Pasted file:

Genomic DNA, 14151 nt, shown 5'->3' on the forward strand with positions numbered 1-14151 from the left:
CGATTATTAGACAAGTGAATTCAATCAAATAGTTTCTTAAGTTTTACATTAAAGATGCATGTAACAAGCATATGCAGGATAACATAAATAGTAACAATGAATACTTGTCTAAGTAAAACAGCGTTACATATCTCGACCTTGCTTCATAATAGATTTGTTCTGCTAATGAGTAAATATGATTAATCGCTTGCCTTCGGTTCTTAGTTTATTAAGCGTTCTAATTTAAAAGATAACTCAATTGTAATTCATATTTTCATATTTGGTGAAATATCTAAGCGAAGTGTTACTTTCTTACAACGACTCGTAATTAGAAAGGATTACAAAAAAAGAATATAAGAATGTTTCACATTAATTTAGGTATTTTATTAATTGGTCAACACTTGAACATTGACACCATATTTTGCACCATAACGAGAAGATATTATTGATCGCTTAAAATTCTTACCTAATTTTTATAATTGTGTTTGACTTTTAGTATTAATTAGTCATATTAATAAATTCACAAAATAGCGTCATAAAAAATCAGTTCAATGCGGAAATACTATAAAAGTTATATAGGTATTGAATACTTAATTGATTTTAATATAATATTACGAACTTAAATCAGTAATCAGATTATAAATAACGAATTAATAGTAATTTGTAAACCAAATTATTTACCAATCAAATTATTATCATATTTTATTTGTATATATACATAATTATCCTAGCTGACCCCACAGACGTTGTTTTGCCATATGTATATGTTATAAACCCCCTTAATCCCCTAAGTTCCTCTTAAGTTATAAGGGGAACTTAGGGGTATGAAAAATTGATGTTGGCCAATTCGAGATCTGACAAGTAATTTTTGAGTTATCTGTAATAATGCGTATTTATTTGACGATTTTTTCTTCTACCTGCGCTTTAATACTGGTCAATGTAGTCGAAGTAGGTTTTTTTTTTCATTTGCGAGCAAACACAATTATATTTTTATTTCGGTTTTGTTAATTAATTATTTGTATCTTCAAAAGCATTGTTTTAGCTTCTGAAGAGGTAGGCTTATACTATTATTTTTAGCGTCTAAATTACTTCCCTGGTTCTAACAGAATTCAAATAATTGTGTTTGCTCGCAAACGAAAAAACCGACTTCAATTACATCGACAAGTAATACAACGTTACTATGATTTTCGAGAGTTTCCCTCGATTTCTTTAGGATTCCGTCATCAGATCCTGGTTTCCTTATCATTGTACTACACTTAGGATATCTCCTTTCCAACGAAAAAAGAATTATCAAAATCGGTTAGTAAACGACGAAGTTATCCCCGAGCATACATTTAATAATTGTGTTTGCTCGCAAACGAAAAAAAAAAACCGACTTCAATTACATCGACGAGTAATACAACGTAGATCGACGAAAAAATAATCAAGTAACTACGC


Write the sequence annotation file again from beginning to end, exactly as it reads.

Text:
Genomic DNA, 14151 nt, shown 5'->3' on the forward strand with positions numbered 1-14151 from the left:
CGATTATTAGACAAGTGAATTCAATCAAATAGTTTCTTAAGTTTTACATTAAAGATGCATGTAACAAGCATATGCAGGATAACATAAATAGTAACAATGAATACTTGTCTAAGTAAAACAGCGTTACATATCTCGACCTTGCTTCATAATAGATTTGTTCTGCTAATGAGTAAATATGATTAATCGCTTGCCTTCGGTTCTTAGTTTATTAAGCGTTCTAATTTAAAAGATAACTCAATTGTAATTCATATTTTCATATTTGGTGAAATATCTAAGCGAAGTGTTACTTTCTTACAACGACTCGTAATTAGAAAGGATTACAAAAAAAGAATATAAGAATGTTTCACATTAATTTAGGTATTTTATTAATTGGTCAACACTTGAACATTGACACCATATTTTGCACCATAACGAGAAGATATTATTGATCGCTTAAAATTCTTACCTAATTTTTATAATTGTGTTTGACTTTTAGTATTAATTAGTCATATTAATAAATTCACAAAATAGCGTCATAAAAAATCAGTTCAATGCGGAAATACTATAAAAGTTATATAGGTATTGAATACTTAATTGATTTTAATATAATATTACGAACTTAAATCAGTAATCAGATTATAAATAACGAATTAATAGTAATTTGTAAACCAAATTATTTACCAATCAAATTATTATCATATTTTATTTGTATATATACATAATTATCCTAGCTGACCCCACAGACGTTGTTTTGCCATATGTATATGTTATAAACCCCCTTAATCCCCTAAGTTCCTCTTAAGTTATAAGGGGAACTTAGGGGTATGAAAAATTGATGTTGGCCAATTCGAGATCTGACAAGTAATTTTTGAGTTATCTGTAATAATGCGTATTTATTTGACGATTTTTTCTTCTACCTGCGCTTTAATACTGGTCAATGTAGTCGAAGTAGGTTTTTTTTTTCATTTGCGAGCAAACACAATTATATTTTTATTTCGGTTTTGTTAATTAATTATTTGTATCTTCAAAAGCATTGTTTTAGCTTCTGAAGAGGTAGGCTTATACTATTATTTTTAGCGTCTAAATTACTTCCCTGGTTCTAACAGAATTCAAATAATTGTGTTTGCTCGCAAACGAAAAAACCGACTTCAATTACATCGACAAGTAATACAACGTTACTATGATTTTCGAGAGTTTCCCTCGATTTCTTTAGGATTCCGTCATCAGATCCTGGTTTCCTTATCATTGTACTACACTTAGGATATCTCCTTTCCAACGAAAAAAGAATTATCAAAATCGGTTAGTAAACGACGAAGTTATCCCCGAGCATACATTTAATAATTGTGTTTGCTCGCAAACGAAAAAAAAAAACCGACTTCAATTACATCGACGAGTAATACAACGTAGATCGACGAAAAAATAATCAAGTAACTACGC